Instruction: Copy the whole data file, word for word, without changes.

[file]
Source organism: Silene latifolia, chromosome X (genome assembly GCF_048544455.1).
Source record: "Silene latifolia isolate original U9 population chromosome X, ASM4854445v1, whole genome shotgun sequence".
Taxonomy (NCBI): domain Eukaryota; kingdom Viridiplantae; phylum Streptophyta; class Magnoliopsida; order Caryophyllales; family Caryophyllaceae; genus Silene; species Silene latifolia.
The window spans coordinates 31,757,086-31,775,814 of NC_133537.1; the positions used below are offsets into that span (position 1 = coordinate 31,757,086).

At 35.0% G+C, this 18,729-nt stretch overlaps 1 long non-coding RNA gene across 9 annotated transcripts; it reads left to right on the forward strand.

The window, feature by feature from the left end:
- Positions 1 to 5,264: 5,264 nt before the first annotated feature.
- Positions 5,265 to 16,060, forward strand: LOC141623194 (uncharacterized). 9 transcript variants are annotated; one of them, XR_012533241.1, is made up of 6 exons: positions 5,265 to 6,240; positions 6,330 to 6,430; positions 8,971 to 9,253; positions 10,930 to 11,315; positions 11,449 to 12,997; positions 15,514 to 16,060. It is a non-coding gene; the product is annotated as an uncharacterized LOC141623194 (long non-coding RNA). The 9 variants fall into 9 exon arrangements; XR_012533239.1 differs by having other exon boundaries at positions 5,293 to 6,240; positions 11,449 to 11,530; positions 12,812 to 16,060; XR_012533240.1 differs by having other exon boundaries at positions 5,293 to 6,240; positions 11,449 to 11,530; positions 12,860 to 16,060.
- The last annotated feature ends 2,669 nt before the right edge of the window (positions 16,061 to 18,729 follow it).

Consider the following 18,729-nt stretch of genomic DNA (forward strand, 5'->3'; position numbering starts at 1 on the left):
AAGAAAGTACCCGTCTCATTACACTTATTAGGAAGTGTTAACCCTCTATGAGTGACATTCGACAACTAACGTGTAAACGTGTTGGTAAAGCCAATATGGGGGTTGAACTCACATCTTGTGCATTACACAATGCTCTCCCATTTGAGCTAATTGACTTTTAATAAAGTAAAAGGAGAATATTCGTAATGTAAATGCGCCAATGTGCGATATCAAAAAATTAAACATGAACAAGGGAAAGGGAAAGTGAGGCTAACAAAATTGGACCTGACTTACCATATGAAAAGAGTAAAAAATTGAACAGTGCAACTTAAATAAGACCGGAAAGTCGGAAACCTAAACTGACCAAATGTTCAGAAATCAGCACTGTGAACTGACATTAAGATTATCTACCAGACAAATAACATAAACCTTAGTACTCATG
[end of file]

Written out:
Source organism: Silene latifolia, chromosome X (genome assembly GCF_048544455.1).
Source record: "Silene latifolia isolate original U9 population chromosome X, ASM4854445v1, whole genome shotgun sequence".
Taxonomy (NCBI): domain Eukaryota; kingdom Viridiplantae; phylum Streptophyta; class Magnoliopsida; order Caryophyllales; family Caryophyllaceae; genus Silene; species Silene latifolia.
The window spans coordinates 31,757,086-31,775,814 of NC_133537.1; the positions used below are offsets into that span (position 1 = coordinate 31,757,086).

At 35.0% G+C, this 18,729-nt stretch overlaps 1 long non-coding RNA gene across 9 annotated transcripts; it reads left to right on the forward strand.

The window, feature by feature from the left end:
- Positions 1 to 5,264: 5,264 nt before the first annotated feature.
- Positions 5,265 to 16,060, forward strand: LOC141623194 (uncharacterized). 9 transcript variants are annotated; one of them, XR_012533241.1, is made up of 6 exons: positions 5,265 to 6,240; positions 6,330 to 6,430; positions 8,971 to 9,253; positions 10,930 to 11,315; positions 11,449 to 12,997; positions 15,514 to 16,060. It is a non-coding gene; the product is annotated as an uncharacterized LOC141623194 (long non-coding RNA). The 9 variants fall into 9 exon arrangements; XR_012533239.1 differs by having other exon boundaries at positions 5,293 to 6,240; positions 11,449 to 11,530; positions 12,812 to 16,060; XR_012533240.1 differs by having other exon boundaries at positions 5,293 to 6,240; positions 11,449 to 11,530; positions 12,860 to 16,060.
- The last annotated feature ends 2,669 nt before the right edge of the window (positions 16,061 to 18,729 follow it).

Consider the following 18,729-nt stretch of genomic DNA (forward strand, 5'->3'; position numbering starts at 1 on the left):
AAGAAAGTACCCGTCTCATTACACTTATTAGGAAGTGTTAACCCTCTATGAGTGACATTCGACAACTAACGTGTAAACGTGTTGGTAAAGCCAATATGGGGGTTGAACTCACATCTTGTGCATTACACAATGCTCTCCCATTTGAGCTAATTGACTTTTAATAAAGTAAAAGGAGAATATTCGTAATGTAAATGCGCCAATGTGCGATATCAAAAAATTAAACATGAACAAGGGAAAGGGAAAGTGAGGCTAACAAAATTGGACCTGACTTACCATATGAAAAGAGTAAAAAATTGAACAGTGCAACTTAAATAAGACCGGAAAGTCGGAAACCTAAACTGACCAAATGTTCAGAAATCAGCACTGTGAACTGACATTAAGATTATCTACCAGACAAATAACATAAACCTTAGTACTCATG